Steroids news makes money; drunk driving news doesn’t

Via the McCovey Chronicles, an excellent post by “Rev Halofan” on an Angel’s fansite regarding something perhaps familiar to readers of this blog:

The media stoked the steroid story after years of ignoring it. But with famous drunk drivers all around us, where is the moral outrage for those convicted of driving under the influence? Where is the media witch hunt not accepting jurisprudence slaps on the wrist and castigating entire careers because of bad decisions that are potentially fatal to the perpetrator as well as innocent members of the public?

My issue with the steroid sensation is that I’ve never believed that the steroids really did that much to change baseball (and they were so prevalent that you can’t really single out individuals even if they did), and that the connection between kids using (the only real risk in all of this) and superstars using is tenuous, at best. I think a handful (and only that) of deaths have been blamed on steroid abuse in the last few years, and no research has emerged saying that steroids actually (as opposed to anecdotally) lead to suicide, etc. I honestly don’t know of any deaths that have come as a result of overdosing on anabolic steroids themselves.

It's lucky Joba Chamberlain didn't kill someone before he was caught driving drunk. But not nearly as much ink has been spilt on this than if he had been busted for steroids.

It's lucky Joba Chamberlain didn't kill someone before he was caught driving drunk. But not nearly as much ink has been spilt on this than if he had been busted for steroids.

 

 

Yet drunk driving kills thousands of people every year, and wounds many more (emotionally and physically). It is an activity that is incredibly, ludicrously, and obviously dangerous. The poster at the Angels site wrote his piece in response to the tragic death of Nick Adenhart, a young Angels pitcher who was murdered by a drunk driver less than two weeks ago. Yet while we get all up in arms about players having used steroids (“Oakland’s Jason Giambi was booed heartily by a baseball public sick of steroid abuse and the coverage it got.”), all of the players (and other celebrities) who have been busted for drunk driving get some sort of pass, as if what they have done isn’t possibly as bad for anyone as shooting some fake testosterone into your backside. Rev Halofan again:

 

Jim Leyritz killed a woman in a drunk driving accident.This is worse than A-Rod testing positive.

Joba Chamberlain was recently shown in a stumbling state on a police-video of his DUI arrest. This is worse than Barry Bonds telling the feds that he did not know what his trainer was injecting him with.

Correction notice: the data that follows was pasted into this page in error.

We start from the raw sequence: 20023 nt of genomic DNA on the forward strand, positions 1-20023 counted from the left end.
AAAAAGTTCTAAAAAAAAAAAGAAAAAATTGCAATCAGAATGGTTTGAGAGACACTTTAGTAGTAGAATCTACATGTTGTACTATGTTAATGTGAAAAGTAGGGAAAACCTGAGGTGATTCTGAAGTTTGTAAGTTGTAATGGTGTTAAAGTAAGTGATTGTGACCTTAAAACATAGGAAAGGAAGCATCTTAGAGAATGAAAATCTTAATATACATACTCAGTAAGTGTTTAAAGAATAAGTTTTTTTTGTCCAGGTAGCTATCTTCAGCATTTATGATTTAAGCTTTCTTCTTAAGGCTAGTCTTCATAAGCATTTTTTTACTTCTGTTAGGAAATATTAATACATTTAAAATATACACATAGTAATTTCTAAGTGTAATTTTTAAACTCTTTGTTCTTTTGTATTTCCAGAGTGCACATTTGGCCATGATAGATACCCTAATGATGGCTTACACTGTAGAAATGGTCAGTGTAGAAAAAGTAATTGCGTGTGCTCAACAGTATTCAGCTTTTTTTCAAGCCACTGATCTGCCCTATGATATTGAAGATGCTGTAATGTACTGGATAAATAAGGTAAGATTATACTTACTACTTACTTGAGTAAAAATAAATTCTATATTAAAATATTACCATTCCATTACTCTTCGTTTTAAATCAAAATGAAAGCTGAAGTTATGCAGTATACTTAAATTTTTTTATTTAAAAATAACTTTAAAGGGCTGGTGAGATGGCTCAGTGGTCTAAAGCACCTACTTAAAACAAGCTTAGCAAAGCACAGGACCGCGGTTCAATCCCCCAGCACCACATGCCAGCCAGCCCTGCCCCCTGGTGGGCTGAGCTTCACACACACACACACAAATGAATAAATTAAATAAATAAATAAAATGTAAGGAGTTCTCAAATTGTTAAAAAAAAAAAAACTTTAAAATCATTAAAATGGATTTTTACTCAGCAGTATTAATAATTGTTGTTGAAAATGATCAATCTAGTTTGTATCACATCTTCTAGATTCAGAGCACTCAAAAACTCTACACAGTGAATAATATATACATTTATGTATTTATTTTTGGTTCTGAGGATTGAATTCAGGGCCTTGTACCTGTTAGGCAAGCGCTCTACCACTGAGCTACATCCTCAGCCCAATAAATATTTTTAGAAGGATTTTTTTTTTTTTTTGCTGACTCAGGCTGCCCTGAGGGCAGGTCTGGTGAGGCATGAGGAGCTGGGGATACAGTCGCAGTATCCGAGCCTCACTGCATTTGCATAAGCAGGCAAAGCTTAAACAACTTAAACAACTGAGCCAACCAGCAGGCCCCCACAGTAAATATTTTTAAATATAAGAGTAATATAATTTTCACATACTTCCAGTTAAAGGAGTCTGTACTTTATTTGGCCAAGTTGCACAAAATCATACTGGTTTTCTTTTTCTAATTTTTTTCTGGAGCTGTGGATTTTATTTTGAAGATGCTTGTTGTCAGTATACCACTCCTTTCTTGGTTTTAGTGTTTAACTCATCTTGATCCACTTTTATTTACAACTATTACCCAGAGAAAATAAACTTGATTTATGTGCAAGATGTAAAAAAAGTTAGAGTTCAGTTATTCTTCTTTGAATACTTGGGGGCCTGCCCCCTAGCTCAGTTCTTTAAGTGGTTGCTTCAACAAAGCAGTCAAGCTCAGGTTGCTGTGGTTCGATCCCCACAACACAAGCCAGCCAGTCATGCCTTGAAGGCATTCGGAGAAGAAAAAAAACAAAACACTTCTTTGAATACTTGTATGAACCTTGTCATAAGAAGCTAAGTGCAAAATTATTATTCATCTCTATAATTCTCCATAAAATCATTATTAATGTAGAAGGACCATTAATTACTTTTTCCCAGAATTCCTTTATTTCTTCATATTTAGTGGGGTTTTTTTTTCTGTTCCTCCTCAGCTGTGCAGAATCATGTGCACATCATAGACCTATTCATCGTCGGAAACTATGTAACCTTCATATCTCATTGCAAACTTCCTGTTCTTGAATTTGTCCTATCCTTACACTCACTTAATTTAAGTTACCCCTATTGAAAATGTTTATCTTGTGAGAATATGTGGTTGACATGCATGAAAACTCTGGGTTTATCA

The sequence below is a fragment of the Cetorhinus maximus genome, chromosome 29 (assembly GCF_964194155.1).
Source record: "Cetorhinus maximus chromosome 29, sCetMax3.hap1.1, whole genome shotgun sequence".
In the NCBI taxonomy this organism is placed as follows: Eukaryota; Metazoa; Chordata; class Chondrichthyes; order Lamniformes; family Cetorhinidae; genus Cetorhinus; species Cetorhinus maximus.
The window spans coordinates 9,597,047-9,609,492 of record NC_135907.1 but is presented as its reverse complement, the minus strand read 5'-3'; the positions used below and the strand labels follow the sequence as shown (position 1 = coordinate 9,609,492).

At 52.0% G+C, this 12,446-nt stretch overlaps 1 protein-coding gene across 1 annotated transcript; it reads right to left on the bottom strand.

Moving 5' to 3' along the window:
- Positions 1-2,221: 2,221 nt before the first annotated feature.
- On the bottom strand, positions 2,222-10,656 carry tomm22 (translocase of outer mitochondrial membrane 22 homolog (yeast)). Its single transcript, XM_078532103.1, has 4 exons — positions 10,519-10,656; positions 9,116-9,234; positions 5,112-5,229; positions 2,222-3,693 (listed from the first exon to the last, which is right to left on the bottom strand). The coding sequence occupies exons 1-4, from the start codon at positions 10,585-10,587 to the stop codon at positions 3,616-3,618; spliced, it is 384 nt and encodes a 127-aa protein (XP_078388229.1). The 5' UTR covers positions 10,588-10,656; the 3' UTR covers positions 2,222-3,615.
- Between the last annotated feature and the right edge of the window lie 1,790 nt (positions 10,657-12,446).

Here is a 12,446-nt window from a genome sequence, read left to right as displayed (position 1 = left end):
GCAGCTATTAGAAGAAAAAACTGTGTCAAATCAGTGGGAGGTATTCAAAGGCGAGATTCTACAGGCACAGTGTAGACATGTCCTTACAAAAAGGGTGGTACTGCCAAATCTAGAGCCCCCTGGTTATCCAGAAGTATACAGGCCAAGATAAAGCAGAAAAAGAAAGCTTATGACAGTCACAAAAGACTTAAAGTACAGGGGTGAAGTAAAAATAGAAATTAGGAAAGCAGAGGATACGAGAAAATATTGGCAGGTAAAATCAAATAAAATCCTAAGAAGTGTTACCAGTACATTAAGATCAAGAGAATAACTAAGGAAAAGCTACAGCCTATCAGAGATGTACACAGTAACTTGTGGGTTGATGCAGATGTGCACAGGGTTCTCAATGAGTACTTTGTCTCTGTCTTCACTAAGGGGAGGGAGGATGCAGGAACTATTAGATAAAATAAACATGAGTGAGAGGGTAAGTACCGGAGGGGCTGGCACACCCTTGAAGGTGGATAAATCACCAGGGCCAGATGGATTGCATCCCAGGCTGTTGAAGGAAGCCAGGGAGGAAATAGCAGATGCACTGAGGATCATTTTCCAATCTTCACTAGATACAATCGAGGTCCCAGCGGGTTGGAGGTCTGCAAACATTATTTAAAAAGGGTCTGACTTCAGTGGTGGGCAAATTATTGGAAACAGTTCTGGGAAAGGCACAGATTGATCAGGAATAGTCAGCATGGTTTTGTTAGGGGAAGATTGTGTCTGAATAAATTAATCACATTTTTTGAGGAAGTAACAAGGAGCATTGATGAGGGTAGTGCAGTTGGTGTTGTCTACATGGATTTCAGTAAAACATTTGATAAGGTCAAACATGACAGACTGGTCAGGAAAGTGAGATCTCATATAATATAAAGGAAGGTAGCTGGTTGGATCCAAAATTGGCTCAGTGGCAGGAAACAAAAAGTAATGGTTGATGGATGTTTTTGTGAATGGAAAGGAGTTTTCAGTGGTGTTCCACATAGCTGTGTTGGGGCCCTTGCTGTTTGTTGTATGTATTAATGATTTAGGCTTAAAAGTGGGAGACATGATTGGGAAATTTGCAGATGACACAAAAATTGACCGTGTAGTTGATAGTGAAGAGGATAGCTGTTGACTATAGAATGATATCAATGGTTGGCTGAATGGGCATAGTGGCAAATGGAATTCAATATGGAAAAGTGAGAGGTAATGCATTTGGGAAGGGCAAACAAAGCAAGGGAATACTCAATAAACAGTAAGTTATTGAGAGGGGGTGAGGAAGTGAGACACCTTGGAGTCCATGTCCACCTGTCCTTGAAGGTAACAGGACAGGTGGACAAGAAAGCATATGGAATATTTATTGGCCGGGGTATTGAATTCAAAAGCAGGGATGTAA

Mo Vaughn was so drunk when he was arrested for drunk driving as a Red Stocking that he could not recite the alphabet. This is worse than anything Jason Giambi used to increase his muscle mass.

Tony LaRussa was asleep at the wheel of his car at an intersection, drunk, just a season after one of his players had been killed while driving under the influence. This is worse than anything Mark McGwire did to get shut out of the Hall of Fame voting.

 

And here’s the rub: I didn’t even know that Mo Vaughn, Joba Chamberlin, or Jim Leyritz had been caught drunk driving, and I’m a big baseball fan. What they did actually endangered human life in an immediate, palpable way, but it’s not nearly the scoop that A-Rod’s steroid use is. And if you want to bust out the old “think of the kids!!” canard, try thinking of them crossing the street with a green light at night or asleep in the back seat of their parents car while a wasted starting pitcher (current!) for the Yankees careens recklessly around the highway. 

Again, this goes to show that the media’s fixation on ridiculous steroid claptrap has much more to do with the target audience than the newsworthiness or importance of the issue itself. Reading about another drunk driving tragedy strikes pretty close to home for many Americans, who (in a large part due to our permissive attitude toward the whole thing) have driven drunk before, or think they can get away with it, etc. It’s either something they won’t read because they don’t believe it affects them (“I can drive after a few drinks just fine”), or it’s an out-of-sight, out-of-mind issue to others who drink and drive (or have before, or might, etc.). But the common baseball fan (or news-follower) has no idea what it’s like to take steroids, or what they do, or how they affect numerous different sports other than what has been presented to them in the media, e.g. that they are miraculous but terribly evil and horrible things that have “ruined baseball.” 

Obviously I’m not advocating for steroid use, but I do think that Americans have other, much more pressing problems to attend to, even if they are as decidedly un-exotic as drunk driving. Again: in 2006, over 13,000 people were killed in alcohol-impaired motor vehicle accidents. But when was the last time you read about a Congressional hearing on that in the national news?

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